sign uplog in
Want to go ad-free? Find out how, here.

Supply issues facing builders have made the challenge to address the country's housing shortage that much harder, say Kiwibank economists; new supply now 'at risk'

Supply issues facing builders have made the challenge to address the country's housing shortage that much harder, say Kiwibank economists; new supply now 'at risk'

Major supply issues facing builders have made the task of addressing the country's housing shortage that much harder, Kiwibank economists say.

And they say new housing supply is now "at risk" from these supply issues.

The pressures in the residential building sector were evident in last week's scorching 3.3% annual inflation figure release.

In the June quarter alone, home construction costs leapt by 4.6%, which was the biggest quarterly rise since 1987, while for the 12-month period, the rise was 7.4%.

The Covid disruptions to the global supply chain are playing havoc in the construction sector here, right in the middle of a building boom.

Earlier this year the Kiwibank economists compiled an economic note that suggested the Covid pandemic had provided a rare opportunity for New Zealand to balance its housing market.

They had calculated that the country was short of about 67,000 and reckoned that at the current rate of building this shortage could have been removed in about three years' time.

However, in their First View publication this week, the economists say "unfortunately, current constraints may push this estimate out even further".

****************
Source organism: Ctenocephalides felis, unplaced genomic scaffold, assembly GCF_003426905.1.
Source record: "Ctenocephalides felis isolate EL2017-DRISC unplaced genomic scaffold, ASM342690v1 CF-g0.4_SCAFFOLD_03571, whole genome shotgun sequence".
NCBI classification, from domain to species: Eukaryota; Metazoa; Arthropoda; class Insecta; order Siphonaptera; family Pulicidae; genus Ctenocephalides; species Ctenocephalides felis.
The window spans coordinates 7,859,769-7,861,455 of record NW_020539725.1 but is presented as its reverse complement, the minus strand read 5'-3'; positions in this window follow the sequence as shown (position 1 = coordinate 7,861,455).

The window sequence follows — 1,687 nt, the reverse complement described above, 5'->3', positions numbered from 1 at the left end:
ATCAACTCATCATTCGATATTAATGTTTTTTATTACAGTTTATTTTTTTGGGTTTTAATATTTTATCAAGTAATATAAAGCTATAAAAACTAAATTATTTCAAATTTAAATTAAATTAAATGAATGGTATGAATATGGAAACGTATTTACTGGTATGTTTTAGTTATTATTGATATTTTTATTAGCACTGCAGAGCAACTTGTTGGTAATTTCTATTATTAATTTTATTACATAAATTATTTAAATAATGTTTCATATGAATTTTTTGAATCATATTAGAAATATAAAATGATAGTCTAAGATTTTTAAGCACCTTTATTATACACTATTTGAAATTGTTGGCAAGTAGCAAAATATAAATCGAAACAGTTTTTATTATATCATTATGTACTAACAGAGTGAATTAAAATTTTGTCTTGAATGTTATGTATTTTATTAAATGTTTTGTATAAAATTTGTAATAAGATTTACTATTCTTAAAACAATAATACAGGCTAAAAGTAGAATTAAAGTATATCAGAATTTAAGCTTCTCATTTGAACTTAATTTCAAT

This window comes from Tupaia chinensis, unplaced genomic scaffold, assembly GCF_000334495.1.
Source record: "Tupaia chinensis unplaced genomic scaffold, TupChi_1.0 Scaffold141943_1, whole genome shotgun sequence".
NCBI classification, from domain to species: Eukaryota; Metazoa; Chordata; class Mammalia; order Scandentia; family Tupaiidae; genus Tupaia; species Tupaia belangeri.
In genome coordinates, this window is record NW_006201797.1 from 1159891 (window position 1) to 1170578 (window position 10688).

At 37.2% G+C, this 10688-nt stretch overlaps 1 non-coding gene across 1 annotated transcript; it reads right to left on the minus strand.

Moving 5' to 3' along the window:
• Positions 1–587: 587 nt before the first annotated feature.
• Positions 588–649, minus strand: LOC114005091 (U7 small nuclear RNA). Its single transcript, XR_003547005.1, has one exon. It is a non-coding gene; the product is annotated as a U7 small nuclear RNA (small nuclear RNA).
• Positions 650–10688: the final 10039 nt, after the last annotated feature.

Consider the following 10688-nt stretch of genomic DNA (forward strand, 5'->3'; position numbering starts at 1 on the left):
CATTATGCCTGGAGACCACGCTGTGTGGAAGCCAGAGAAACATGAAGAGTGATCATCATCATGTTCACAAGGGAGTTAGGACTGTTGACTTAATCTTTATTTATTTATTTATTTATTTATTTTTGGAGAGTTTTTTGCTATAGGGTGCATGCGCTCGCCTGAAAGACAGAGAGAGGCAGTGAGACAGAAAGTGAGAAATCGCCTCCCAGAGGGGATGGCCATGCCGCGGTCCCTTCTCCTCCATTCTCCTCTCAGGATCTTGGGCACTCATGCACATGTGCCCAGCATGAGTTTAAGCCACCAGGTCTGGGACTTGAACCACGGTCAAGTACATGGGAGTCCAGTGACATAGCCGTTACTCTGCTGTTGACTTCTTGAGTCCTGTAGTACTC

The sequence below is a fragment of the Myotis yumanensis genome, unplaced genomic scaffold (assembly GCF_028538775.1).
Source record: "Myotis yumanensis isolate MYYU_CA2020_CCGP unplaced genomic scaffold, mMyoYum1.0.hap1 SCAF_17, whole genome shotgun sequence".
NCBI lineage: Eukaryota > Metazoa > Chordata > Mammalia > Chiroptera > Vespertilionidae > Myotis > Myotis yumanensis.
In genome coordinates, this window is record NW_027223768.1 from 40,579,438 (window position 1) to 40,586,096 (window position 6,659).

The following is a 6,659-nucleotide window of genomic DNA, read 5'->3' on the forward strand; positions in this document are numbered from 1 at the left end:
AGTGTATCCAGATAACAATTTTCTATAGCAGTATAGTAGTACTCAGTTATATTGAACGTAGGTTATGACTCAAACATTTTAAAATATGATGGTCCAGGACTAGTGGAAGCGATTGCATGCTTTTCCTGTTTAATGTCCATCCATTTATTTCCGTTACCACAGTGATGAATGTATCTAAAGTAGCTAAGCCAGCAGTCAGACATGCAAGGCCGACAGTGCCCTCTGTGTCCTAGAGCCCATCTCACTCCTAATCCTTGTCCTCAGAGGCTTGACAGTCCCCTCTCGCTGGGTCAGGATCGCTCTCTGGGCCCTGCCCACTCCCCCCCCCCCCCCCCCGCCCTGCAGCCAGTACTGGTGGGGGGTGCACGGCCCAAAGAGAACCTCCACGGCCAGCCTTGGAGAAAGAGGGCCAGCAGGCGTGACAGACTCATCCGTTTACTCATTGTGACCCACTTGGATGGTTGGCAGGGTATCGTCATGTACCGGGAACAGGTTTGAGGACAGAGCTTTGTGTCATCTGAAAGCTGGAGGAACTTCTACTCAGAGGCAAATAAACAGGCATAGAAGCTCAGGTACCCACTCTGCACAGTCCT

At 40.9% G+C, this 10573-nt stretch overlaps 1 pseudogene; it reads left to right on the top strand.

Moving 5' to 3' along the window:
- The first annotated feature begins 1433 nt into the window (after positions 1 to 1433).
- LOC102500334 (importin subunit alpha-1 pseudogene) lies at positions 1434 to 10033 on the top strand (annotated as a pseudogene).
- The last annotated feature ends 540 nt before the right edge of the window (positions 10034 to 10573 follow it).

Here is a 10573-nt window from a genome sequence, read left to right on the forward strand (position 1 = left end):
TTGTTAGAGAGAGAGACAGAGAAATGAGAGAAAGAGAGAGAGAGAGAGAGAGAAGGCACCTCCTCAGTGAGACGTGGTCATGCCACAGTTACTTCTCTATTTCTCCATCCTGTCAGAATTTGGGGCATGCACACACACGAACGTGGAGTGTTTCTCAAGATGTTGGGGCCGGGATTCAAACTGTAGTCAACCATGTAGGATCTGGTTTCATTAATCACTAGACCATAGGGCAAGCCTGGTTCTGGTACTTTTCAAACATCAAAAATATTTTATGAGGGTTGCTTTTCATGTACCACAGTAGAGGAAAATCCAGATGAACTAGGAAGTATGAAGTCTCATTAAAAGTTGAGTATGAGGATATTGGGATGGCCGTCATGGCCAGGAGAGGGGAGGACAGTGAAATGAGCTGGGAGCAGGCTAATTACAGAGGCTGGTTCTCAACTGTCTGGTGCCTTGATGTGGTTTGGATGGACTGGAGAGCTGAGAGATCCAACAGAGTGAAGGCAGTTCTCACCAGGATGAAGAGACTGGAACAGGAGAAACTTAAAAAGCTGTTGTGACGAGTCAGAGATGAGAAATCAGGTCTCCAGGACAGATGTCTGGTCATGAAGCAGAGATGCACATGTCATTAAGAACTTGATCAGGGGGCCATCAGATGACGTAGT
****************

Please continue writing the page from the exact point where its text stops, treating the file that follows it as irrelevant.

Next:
The construction sector, they say is "a major pinch point in the economy" at present.

"And it couldn't come at a worse time."

A closed border had given us "a sliver of a silver lining", they say.

Population growth had "dived overnight", curtailing new demand for housing at a time we were faced with a massive housing shortage and rising housing costs.

It seem that "finally" NZ had enough "clear air" to start making up for the shortfall in housing accumulated over the past decade.

"But sadly new challenges have emerged.

"Stimulus to fight covid has boosted internal demand for housing, and shortages of labour and materials are starting to limit the pace of new home building."

They said that house price growth was expected to start easing "in part because of significant new housing supply coming on stream".

"However, new supply is now at risk from major supply issues faced by builders.

"The challenge to address Aotearoa's housing shortage looks to have become much harder."

We welcome your comments below. If you are not already registered, please register to comment.

Remember we welcome robust, respectful and insightful debate. We don't welcome abusive or defamatory comments and will de-register those repeatedly making such comments. Our current comment policy is here.



Apparently it's cheaper to ship a log to China, have it sawn and treated there, and shipped back again, than it is to operate a sawmill in New Zealand, where we are surrounded by pine forests.
It's a whole lot of stupid, stupid chickens coming home to roost. We have been extraordinarily lax about allowing *obviously stupid* outcomes to occur, under the rubric of not interfering with the operation of the free market.